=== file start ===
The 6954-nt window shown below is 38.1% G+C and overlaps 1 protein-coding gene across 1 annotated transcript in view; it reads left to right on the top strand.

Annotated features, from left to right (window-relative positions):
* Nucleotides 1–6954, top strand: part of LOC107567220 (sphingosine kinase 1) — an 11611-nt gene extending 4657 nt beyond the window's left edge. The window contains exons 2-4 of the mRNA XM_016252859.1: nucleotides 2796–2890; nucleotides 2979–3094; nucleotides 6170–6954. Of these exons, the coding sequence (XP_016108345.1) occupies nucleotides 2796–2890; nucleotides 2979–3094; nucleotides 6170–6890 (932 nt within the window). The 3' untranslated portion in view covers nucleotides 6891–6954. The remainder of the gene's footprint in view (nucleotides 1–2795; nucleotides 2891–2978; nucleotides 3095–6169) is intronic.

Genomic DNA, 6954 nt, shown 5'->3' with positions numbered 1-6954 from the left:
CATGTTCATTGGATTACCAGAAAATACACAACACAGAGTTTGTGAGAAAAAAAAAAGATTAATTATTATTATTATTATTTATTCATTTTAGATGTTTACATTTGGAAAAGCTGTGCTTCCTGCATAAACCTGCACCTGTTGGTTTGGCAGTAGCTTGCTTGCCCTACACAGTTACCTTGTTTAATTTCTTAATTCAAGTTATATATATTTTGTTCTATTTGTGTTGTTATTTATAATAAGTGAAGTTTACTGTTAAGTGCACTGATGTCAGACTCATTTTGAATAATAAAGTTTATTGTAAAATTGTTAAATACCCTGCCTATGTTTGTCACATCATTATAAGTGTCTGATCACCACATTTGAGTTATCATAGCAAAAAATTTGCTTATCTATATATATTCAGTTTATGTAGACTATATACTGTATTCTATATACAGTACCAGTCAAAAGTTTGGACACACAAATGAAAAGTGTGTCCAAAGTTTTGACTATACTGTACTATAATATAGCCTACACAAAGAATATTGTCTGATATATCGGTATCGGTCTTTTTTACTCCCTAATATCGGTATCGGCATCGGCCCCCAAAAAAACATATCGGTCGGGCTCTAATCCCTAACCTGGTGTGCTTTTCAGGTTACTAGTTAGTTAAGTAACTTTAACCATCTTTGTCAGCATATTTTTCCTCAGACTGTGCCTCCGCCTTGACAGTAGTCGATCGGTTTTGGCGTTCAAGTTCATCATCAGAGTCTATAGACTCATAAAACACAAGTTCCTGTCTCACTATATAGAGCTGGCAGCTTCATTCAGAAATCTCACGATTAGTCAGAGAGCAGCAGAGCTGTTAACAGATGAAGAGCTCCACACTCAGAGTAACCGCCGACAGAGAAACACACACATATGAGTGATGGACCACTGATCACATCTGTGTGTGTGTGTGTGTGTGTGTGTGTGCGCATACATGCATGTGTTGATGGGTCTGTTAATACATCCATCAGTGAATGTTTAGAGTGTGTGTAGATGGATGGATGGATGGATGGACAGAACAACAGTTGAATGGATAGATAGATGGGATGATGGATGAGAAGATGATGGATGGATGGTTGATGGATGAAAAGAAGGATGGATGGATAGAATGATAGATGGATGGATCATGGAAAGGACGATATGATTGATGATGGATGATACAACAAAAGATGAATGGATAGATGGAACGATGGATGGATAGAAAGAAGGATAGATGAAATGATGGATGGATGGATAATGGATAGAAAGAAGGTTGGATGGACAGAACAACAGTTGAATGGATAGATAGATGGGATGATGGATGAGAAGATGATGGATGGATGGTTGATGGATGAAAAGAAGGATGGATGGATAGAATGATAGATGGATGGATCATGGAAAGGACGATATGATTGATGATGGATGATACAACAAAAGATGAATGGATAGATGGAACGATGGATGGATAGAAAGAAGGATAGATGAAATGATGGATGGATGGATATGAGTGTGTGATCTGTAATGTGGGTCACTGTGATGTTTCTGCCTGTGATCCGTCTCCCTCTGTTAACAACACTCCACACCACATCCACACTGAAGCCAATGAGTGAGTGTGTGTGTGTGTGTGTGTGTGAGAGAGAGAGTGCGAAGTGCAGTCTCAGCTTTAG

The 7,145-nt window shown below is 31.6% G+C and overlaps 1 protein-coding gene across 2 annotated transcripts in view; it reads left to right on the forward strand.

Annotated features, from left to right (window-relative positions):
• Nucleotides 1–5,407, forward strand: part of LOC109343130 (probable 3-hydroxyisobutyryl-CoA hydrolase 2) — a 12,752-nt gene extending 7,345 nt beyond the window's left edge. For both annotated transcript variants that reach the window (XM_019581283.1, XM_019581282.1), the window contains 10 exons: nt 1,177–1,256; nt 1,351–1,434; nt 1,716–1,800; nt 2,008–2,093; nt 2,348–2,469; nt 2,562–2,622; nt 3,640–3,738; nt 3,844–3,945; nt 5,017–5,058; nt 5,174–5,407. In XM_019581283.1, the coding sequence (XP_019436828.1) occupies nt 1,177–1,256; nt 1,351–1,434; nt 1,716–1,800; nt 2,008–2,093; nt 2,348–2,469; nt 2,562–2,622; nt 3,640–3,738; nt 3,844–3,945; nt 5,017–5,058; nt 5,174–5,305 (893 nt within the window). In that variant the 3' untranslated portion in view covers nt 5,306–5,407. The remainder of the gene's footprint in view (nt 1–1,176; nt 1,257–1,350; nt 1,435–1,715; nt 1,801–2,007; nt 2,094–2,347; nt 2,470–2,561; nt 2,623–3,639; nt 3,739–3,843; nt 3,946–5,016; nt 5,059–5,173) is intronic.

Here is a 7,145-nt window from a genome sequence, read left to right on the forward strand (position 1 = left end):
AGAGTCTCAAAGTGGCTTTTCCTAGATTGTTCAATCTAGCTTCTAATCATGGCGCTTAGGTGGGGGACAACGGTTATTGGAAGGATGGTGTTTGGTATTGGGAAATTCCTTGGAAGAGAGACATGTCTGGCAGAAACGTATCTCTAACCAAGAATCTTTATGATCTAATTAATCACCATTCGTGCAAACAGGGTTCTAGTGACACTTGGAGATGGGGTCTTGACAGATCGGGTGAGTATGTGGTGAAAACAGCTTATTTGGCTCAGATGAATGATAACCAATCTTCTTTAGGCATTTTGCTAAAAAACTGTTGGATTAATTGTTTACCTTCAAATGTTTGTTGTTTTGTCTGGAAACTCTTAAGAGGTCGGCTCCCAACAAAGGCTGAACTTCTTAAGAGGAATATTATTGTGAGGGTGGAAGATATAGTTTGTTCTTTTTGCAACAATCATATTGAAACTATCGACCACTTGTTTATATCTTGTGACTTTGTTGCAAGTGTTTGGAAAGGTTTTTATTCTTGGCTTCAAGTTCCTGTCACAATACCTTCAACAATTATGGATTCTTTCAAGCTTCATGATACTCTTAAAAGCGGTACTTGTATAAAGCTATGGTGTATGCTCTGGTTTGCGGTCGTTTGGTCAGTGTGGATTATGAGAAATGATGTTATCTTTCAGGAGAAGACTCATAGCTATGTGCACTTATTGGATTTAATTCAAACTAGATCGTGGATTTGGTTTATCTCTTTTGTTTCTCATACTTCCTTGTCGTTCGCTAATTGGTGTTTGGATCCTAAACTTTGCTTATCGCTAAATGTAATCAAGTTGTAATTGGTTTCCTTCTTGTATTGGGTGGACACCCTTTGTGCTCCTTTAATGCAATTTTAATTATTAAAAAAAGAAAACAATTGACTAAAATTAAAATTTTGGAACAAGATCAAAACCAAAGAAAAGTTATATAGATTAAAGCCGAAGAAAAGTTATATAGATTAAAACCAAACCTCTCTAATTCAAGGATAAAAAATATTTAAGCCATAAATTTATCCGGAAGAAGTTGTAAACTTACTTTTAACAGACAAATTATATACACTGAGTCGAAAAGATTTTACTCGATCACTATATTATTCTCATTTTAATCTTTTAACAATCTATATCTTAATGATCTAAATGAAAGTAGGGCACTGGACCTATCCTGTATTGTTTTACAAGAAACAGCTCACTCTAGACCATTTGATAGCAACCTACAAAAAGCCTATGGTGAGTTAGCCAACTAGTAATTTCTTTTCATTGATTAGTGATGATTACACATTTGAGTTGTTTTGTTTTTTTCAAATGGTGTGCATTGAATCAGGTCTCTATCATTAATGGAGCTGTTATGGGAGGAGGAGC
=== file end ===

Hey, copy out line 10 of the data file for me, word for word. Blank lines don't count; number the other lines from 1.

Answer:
AGAGTCTCAAAGTGGCTTTTCCTAGATTGTTCAATCTAGCTTCTAATCATGGCGCTTAGGTGGGGGACAACGGTTATTGGAAGGATGGTGTTTGGTATTGGGAAATTCCTTGGAAGAGAGACATGTCTGGCAGAAACGTATCTCTAACCAAGAATCTTTATGATCTAATTAATCACCATTCGTGCAAACAGGGTTCTAGTGACACTTGGAGATGGGGTCTTGACAGATCGGGTGAGTATGTGGTGAAAACAGCTTATTTGGCTCAGATGAATGATAACCAATCTTCTTTAGGCATTTTGCTAAAAAACTGTTGGATTAATTGTTTACCTTCAAATGTTTGTTGTTTTGTCTGGAAACTCTTAAGAGGTCGGCTCCCAACAAAGGCTGAACTTCTTAAGAGGAATATTATTGTGAGGGTGGAAGATATAGTTTGTTCTTTTTGCAACAATCATATTGAAACTATCGACCACTTGTTTATATCTTGTGACTTTGTTGCAAGTGTTTGGAAAGGTTTTTATTCTTGGCTTCAAGTTCCTGTCACAATACCTTCAACAATTATGGATTCTTTCAAGCTTCATGATACTCTTAAAAGCGGTACTTGTATAAAGCTATGGTGTATGCTCTGGTTTGCGGTCGTTTGGTCAGTGTGGATTATGAGAAATGATGTTATCTTTCAGGAGAAGACTCATAGCTATGTGCACTTATTGGATTTAATTCAAACTAGATCGTGGATTTGGTTTATCTCTTTTGTTTCTCATACTTCCTTGTCGTTCGCTAATTGGTGTTTGGATCCTAAACTTTGCTTATCGCTAAATGTAATCAAGTTGTAATTGGTTTCCTTCTTGTATTGGGTGGACACCCTTTGTGCTCCTTTAATGCAATTTTAATTATTAAAAAAAGAAAACAATTGACTAAAATTAAAATTTTGGAACAAGATCAAAACCAAAGAAAAGTTATATAGATTAAAGCCGAAGAAAAGTTATATAGATTAAAACCAAACCTCTCTAATTCAAGGATAAAAAATATTTAAGCCATAAATTTATCCGGAAGAAGTTGTAAACTTACTTTTAACAGACAAATTATATACACTGAGTCGAAAAGATTTTACTCGATCACTATATTATTCTCATTTTAATCTTTTAACAATCTATATCTTAATGATCTAAATGAAAGTAGGGCACTGGACCTATCCTGTATTGTTTTACAAGAAACAGCTCACTCTAGACCATTTGATAGCAACCTACAAAAAGCCTATGGTGAGTTAGCCAACTAGTAATTTCTTTTCATTGATTAGTGATGATTACACATTTGAGTTGTTTTGTTTTTTTCAAATGGTGTGCATTGAATCAGGTCTCTATCATTAATGGAGCTGTTATGGGAGGAGGAGC